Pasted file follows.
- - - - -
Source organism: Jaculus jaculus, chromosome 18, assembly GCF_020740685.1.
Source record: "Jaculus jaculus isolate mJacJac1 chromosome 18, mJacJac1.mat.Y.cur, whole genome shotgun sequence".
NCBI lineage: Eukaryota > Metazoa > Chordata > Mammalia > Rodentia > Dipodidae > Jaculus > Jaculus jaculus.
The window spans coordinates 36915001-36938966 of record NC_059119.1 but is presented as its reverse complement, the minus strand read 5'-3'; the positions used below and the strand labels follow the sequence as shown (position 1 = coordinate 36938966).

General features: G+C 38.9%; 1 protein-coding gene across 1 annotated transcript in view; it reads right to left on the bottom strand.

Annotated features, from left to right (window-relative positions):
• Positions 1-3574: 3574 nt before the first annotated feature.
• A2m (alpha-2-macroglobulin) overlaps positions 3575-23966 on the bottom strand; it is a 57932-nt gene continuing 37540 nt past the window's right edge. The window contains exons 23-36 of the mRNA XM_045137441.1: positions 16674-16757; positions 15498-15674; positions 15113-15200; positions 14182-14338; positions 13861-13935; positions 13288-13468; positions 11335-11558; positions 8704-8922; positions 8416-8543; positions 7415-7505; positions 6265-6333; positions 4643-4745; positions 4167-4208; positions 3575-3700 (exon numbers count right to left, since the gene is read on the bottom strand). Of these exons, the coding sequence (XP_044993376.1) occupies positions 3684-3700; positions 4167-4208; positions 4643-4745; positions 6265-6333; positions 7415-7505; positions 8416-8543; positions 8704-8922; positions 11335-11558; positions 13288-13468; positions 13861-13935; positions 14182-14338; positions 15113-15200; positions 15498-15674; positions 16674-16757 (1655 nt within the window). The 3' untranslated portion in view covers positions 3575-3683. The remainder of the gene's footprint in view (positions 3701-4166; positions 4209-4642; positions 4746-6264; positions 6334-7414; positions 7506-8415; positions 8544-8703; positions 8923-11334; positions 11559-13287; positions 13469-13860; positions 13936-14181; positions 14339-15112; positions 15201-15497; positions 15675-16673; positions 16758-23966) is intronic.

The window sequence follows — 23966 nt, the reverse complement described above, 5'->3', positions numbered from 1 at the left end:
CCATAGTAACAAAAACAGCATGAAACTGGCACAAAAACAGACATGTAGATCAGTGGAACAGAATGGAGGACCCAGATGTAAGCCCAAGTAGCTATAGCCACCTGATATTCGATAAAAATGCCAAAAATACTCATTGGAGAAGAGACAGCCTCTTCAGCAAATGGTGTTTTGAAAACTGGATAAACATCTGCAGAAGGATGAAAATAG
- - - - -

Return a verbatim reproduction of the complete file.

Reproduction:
Source organism: Jaculus jaculus, chromosome 18, assembly GCF_020740685.1.
Source record: "Jaculus jaculus isolate mJacJac1 chromosome 18, mJacJac1.mat.Y.cur, whole genome shotgun sequence".
NCBI lineage: Eukaryota > Metazoa > Chordata > Mammalia > Rodentia > Dipodidae > Jaculus > Jaculus jaculus.
The window spans coordinates 36915001-36938966 of record NC_059119.1 but is presented as its reverse complement, the minus strand read 5'-3'; the positions used below and the strand labels follow the sequence as shown (position 1 = coordinate 36938966).

General features: G+C 38.9%; 1 protein-coding gene across 1 annotated transcript in view; it reads right to left on the bottom strand.

Annotated features, from left to right (window-relative positions):
• Positions 1-3574: 3574 nt before the first annotated feature.
• A2m (alpha-2-macroglobulin) overlaps positions 3575-23966 on the bottom strand; it is a 57932-nt gene continuing 37540 nt past the window's right edge. The window contains exons 23-36 of the mRNA XM_045137441.1: positions 16674-16757; positions 15498-15674; positions 15113-15200; positions 14182-14338; positions 13861-13935; positions 13288-13468; positions 11335-11558; positions 8704-8922; positions 8416-8543; positions 7415-7505; positions 6265-6333; positions 4643-4745; positions 4167-4208; positions 3575-3700 (exon numbers count right to left, since the gene is read on the bottom strand). Of these exons, the coding sequence (XP_044993376.1) occupies positions 3684-3700; positions 4167-4208; positions 4643-4745; positions 6265-6333; positions 7415-7505; positions 8416-8543; positions 8704-8922; positions 11335-11558; positions 13288-13468; positions 13861-13935; positions 14182-14338; positions 15113-15200; positions 15498-15674; positions 16674-16757 (1655 nt within the window). The 3' untranslated portion in view covers positions 3575-3683. The remainder of the gene's footprint in view (positions 3701-4166; positions 4209-4642; positions 4746-6264; positions 6334-7414; positions 7506-8415; positions 8544-8703; positions 8923-11334; positions 11559-13287; positions 13469-13860; positions 13936-14181; positions 14339-15112; positions 15201-15497; positions 15675-16673; positions 16758-23966) is intronic.

The window sequence follows — 23966 nt, the reverse complement described above, 5'->3', positions numbered from 1 at the left end:
CCATAGTAACAAAAACAGCATGAAACTGGCACAAAAACAGACATGTAGATCAGTGGAACAGAATGGAGGACCCAGATGTAAGCCCAAGTAGCTATAGCCACCTGATATTCGATAAAAATGCCAAAAATACTCATTGGAGAAGAGACAGCCTCTTCAGCAAATGGTGTTTTGAAAACTGGATAAACATCTGCAGAAGGATGAAAATAG